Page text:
Sunday, September 3, 2017

Death From Above... and Below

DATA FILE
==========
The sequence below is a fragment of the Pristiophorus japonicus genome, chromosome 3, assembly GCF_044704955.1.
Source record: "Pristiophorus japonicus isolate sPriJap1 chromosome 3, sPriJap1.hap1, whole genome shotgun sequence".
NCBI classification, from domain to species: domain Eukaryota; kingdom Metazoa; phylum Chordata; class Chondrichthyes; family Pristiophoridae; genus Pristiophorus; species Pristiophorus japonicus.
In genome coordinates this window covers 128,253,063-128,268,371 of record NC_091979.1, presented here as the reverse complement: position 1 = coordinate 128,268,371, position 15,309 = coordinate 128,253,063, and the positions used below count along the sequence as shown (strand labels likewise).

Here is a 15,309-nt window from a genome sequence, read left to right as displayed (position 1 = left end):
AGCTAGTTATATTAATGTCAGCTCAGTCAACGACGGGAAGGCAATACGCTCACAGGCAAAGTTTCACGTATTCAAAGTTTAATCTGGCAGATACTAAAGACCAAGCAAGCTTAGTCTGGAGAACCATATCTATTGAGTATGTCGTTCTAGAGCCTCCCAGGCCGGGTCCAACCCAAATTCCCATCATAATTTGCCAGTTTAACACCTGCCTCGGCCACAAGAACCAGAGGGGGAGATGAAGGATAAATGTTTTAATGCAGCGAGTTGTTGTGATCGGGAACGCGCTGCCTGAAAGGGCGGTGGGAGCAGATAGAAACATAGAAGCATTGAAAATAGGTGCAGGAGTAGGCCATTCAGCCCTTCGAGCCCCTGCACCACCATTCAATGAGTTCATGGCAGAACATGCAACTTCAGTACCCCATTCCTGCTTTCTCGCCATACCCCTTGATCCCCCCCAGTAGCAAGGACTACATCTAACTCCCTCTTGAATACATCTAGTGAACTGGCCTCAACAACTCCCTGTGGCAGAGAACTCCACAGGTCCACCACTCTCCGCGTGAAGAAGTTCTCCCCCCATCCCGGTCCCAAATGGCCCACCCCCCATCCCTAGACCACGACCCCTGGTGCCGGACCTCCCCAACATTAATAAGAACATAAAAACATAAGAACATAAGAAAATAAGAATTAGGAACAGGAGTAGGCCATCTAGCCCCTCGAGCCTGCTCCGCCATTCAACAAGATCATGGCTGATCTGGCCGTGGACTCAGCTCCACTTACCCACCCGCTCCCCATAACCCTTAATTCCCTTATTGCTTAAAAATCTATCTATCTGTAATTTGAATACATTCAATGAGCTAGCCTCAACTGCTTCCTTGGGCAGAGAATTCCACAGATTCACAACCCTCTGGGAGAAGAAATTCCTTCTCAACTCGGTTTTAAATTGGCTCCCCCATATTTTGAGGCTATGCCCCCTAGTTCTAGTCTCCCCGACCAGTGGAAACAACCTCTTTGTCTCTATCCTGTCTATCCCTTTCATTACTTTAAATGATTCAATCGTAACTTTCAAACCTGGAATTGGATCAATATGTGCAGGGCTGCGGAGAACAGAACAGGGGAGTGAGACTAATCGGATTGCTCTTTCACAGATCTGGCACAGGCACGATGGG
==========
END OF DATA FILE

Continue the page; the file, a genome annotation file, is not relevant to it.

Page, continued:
WARNING! Contains graphic descriptions of insect mayhem and hornworm carnage! Few people would think of Hornworm Caterpillars as being much more than tomato-devouring, nightmare-inducing, yucky, poopy garden pests. And for long time we would have agreed with that. But if you look at them as a soon-to-be White-lined Sphinx Moth, that opinion could be softened a bit. We have "volunteer" datura plants that sprout spontaneously in our front yard throughout the year. We let them grow, because the Hornworms would rather eat Datura than our tomato plants. Fair enough. So while weeding around the Datura recently, we were surprised to witness a scene of carnage. On the ground beneath the largest well-chomped Datura I noticed a very small Hornworm being set upon by ants. It was crawling as quickly as it could, trying to escape the methodical ant gang. Imagining the eventual Sphinx-Moth-to-be, I scooped it up in my garden trowel and placed it up in the Datura plant. The little Hornworm quickly grabbed the leaf and ducked underneath it, out of sight. I went back to my weeding, but immediately found another little Hornworm in the same ant predicament. And another one. And another. All together, there were 8 or 9 small caterpillars in various stages of ant attack. None of them looked very happy. I quickly reassessed my decision to weed in that particular area. As I pondered where to weed next, a Paper Wasp flew into the same Datura plant. It flew very slowly and purposely between the Datura stems and under the leaves, like it was searching for something. Finally it zeroed in on one of the larger Hornworms, which flinched as the wasp approached. The Paper Wasp backed off, then found a smaller Hornworm. That Hornworm wasn't as lucky as the first one, as the wasp started munching on its midsection. The wasp tried to fly off a couple of times with the Hornworm, but it was too heavy with the additional weight. Finally the wasp was able to trim it down to a "travel size" and flew off with its prize. More Paper Wasps came into the Datura, hunting down Hornworms and carrying them off. The Hornworms that fell onto the ground were quickly found by the ants. This Hornworm carnage went on for at least another 20 minutes. The larger Hornworms in the Datura plant remained unscathed, probably because they were too big for the wasps to contend with. I looked down on my shoe and saw a tiny little Hornworm crawling up to safety. I picked it up and placed it on a different Datura plant, away from the mayhem. So hopefully we will have at least one beautiful White-Lined Sphinx Moth in our yard, in the near future. "Every moment there is creation, every moment destruction. There is no absolute creation, no absolute destruction. Both are movement, and that is eternal." ~ Ramana Maharshi (Indian philosopher, 1879-1950)

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